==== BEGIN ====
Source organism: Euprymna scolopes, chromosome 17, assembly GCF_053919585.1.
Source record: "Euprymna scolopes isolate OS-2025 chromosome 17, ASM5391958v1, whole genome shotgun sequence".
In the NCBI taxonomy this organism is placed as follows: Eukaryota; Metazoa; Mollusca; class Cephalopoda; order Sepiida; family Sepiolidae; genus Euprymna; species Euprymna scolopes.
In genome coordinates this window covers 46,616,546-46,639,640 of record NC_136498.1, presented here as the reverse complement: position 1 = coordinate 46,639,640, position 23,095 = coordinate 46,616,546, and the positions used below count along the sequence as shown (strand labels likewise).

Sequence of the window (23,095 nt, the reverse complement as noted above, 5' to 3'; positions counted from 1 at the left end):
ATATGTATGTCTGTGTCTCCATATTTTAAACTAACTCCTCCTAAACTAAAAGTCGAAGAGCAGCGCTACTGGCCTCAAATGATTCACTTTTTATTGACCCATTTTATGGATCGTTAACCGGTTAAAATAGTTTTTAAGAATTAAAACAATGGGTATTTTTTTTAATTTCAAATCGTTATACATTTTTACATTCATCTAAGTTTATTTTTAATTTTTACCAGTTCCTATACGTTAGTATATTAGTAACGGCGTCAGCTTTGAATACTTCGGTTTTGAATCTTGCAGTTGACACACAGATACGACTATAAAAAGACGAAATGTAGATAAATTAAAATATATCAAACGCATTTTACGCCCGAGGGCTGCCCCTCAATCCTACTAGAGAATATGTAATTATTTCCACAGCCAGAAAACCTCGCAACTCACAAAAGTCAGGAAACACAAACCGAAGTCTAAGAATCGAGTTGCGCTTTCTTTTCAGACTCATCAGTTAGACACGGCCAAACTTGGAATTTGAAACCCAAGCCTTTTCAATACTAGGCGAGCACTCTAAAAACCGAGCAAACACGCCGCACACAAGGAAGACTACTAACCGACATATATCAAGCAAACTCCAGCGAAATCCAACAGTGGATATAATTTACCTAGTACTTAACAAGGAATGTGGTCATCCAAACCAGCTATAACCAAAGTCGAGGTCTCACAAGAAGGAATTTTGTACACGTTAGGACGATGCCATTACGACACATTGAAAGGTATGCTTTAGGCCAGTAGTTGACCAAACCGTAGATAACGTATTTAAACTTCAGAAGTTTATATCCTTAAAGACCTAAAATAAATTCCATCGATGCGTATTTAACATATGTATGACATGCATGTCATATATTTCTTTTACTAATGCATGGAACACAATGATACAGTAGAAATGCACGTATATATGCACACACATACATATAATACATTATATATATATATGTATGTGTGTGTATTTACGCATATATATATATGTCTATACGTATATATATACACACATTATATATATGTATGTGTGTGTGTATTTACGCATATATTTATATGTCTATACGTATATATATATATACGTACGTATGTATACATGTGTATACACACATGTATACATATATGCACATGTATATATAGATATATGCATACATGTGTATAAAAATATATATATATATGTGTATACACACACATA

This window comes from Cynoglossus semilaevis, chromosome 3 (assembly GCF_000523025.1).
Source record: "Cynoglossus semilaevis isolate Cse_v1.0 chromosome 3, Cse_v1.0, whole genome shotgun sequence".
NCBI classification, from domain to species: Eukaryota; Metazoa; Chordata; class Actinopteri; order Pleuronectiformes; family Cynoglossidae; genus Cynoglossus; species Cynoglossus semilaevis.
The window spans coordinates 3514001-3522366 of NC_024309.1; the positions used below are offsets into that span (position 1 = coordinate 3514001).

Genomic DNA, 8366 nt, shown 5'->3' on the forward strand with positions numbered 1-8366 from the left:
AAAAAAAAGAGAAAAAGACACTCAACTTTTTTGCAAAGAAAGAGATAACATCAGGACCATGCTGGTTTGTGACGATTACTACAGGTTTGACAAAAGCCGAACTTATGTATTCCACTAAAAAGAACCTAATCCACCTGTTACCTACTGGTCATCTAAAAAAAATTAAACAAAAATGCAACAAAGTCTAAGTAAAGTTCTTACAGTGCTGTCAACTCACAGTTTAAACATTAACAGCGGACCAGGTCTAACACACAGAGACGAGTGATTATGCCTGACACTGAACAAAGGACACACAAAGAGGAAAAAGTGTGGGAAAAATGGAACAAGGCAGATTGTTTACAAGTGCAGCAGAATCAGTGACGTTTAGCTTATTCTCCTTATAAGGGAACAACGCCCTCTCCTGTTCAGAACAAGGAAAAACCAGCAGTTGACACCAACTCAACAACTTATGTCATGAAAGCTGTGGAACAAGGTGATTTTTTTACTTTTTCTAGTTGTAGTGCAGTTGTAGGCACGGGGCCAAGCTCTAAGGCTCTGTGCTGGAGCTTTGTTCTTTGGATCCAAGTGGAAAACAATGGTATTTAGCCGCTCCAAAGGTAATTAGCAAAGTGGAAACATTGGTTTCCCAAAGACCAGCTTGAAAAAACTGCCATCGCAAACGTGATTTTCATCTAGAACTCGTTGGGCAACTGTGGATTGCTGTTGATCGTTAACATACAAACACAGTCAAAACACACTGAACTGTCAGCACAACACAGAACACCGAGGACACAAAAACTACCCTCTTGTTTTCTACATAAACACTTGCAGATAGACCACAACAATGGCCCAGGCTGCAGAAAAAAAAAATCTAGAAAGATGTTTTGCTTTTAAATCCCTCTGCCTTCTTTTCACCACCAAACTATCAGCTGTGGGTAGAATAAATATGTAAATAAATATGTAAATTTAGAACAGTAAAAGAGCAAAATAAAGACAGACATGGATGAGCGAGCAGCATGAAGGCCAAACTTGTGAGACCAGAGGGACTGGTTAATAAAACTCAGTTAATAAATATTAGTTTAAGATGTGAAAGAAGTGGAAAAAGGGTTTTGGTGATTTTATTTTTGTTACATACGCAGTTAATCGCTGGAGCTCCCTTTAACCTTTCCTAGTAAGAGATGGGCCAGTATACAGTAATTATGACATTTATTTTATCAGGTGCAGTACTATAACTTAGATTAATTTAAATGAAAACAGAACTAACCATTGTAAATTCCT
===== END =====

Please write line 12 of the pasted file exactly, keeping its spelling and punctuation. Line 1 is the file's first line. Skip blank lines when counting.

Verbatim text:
AAAAAAAAGAGAAAAAGACACTCAACTTTTTTGCAAAGAAAGAGATAACATCAGGACCATGCTGGTTTGTGACGATTACTACAGGTTTGACAAAAGCCGAACTTATGTATTCCACTAAAAAGAACCTAATCCACCTGTTACCTACTGGTCATCTAAAAAAAATTAAACAAAAATGCAACAAAGTCTAAGTAAAGTTCTTACAGTGCTGTCAACTCACAGTTTAAACATTAACAGCGGACCAGGTCTAACACACAGAGACGAGTGATTATGCCTGACACTGAACAAAGGACACACAAAGAGGAAAAAGTGTGGGAAAAATGGAACAAGGCAGATTGTTTACAAGTGCAGCAGAATCAGTGACGTTTAGCTTATTCTCCTTATAAGGGAACAACGCCCTCTCCTGTTCAGAACAAGGAAAAACCAGCAGTTGACACCAACTCAACAACTTATGTCATGAAAGCTGTGGAACAAGGTGATTTTTTTACTTTTTCTAGTTGTAGTGCAGTTGTAGGCACGGGGCCAAGCTCTAAGGCTCTGTGCTGGAGCTTTGTTCTTTGGATCCAAGTGGAAAACAATGGTATTTAGCCGCTCCAAAGGTAATTAGCAAAGTGGAAACATTGGTTTCCCAAAGACCAGCTTGAAAAAACTGCCATCGCAAACGTGATTTTCATCTAGAACTCGTTGGGCAACTGTGGATTGCTGTTGATCGTTAACATACAAACACAGTCAAAACACACTGAACTGTCAGCACAACACAGAACACCGAGGACACAAAAACTACCCTCTTGTTTTCTACATAAACACTTGCAGATAGACCACAACAATGGCCCAGGCTGCAGAAAAAAAAAATCTAGAAAGATGTTTTGCTTTTAAATCCCTCTGCCTTCTTTTCACCACCAAACTATCAGCTGTGGGTAGAATAAATATGTAAATAAATATGTAAATTTAGAACAGTAAAAGAGCAAAATAAAGACAGACATGGATGAGCGAGCAGCATGAAGGCCAAACTTGTGAGACCAGAGGGACTGGTTAATAAAACTCAGTTAATAAATATTAGTTTAAGATGTGAAAGAAGTGGAAAAAGGGTTTTGGTGATTTTATTTTTGTTACATACGCAGTTAATCGCTGGAGCTCCCTTTAACCTTTCCTAGTAAGAGATGGGCCAGTATACAGTAATTATGACATTTATTTTATCAGGTGCAGTACTATAACTTAGATTAATTTAAATGAAAACAGAACTAACCATTGTAAATTCCT